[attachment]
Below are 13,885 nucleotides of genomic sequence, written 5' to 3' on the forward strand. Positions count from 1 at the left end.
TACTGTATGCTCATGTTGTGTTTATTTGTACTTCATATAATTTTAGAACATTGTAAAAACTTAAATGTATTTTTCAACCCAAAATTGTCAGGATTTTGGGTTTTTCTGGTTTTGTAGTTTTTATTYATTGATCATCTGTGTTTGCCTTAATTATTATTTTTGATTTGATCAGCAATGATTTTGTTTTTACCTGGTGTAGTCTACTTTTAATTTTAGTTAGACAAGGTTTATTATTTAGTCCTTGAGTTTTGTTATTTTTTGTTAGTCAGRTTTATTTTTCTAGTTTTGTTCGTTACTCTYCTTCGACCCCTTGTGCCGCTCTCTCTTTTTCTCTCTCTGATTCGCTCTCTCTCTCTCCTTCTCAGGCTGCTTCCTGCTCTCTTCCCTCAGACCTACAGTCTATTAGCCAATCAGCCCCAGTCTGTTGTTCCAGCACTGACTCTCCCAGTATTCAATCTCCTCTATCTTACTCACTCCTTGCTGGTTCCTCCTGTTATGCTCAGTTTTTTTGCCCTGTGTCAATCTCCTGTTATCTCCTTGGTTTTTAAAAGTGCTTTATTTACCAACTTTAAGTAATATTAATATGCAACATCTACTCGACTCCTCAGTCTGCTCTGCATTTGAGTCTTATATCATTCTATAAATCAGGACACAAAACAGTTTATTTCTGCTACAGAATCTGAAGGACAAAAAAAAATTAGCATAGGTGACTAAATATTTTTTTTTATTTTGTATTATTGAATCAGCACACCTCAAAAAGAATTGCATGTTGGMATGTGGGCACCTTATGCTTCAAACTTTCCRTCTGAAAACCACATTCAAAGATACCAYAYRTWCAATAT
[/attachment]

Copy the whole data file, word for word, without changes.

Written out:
Below are 13,885 nucleotides of genomic sequence, written 5' to 3' on the forward strand. Positions count from 1 at the left end.
TACTGTATGCTCATGTTGTGTTTATTTGTACTTCATATAATTTTAGAACATTGTAAAAACTTAAATGTATTTTTCAACCCAAAATTGTCAGGATTTTGGGTTTTTCTGGTTTTGTAGTTTTTATTYATTGATCATCTGTGTTTGCCTTAATTATTATTTTTGATTTGATCAGCAATGATTTTGTTTTTACCTGGTGTAGTCTACTTTTAATTTTAGTTAGACAAGGTTTATTATTTAGTCCTTGAGTTTTGTTATTTTTTGTTAGTCAGRTTTATTTTTCTAGTTTTGTTCGTTACTCTYCTTCGACCCCTTGTGCCGCTCTCTCTTTTTCTCTCTCTGATTCGCTCTCTCTCTCTCCTTCTCAGGCTGCTTCCTGCTCTCTTCCCTCAGACCTACAGTCTATTAGCCAATCAGCCCCAGTCTGTTGTTCCAGCACTGACTCTCCCAGTATTCAATCTCCTCTATCTTACTCACTCCTTGCTGGTTCCTCCTGTTATGCTCAGTTTTTTTGCCCTGTGTCAATCTCCTGTTATCTCCTTGGTTTTTAAAAGTGCTTTATTTACCAACTTTAAGTAATATTAATATGCAACATCTACTCGACTCCTCAGTCTGCTCTGCATTTGAGTCTTATATCATTCTATAAATCAGGACACAAAACAGTTTATTTCTGCTACAGAATCTGAAGGACAAAAAAAAATTAGCATAGGTGACTAAATATTTTTTTTTATTTTGTATTATTGAATCAGCACACCTCAAAAAGAATTGCATGTTGGMATGTGGGCACCTTATGCTTCAAACTTTCCRTCTGAAAACCACATTCAAAGATACCAYAYRTWCAATAT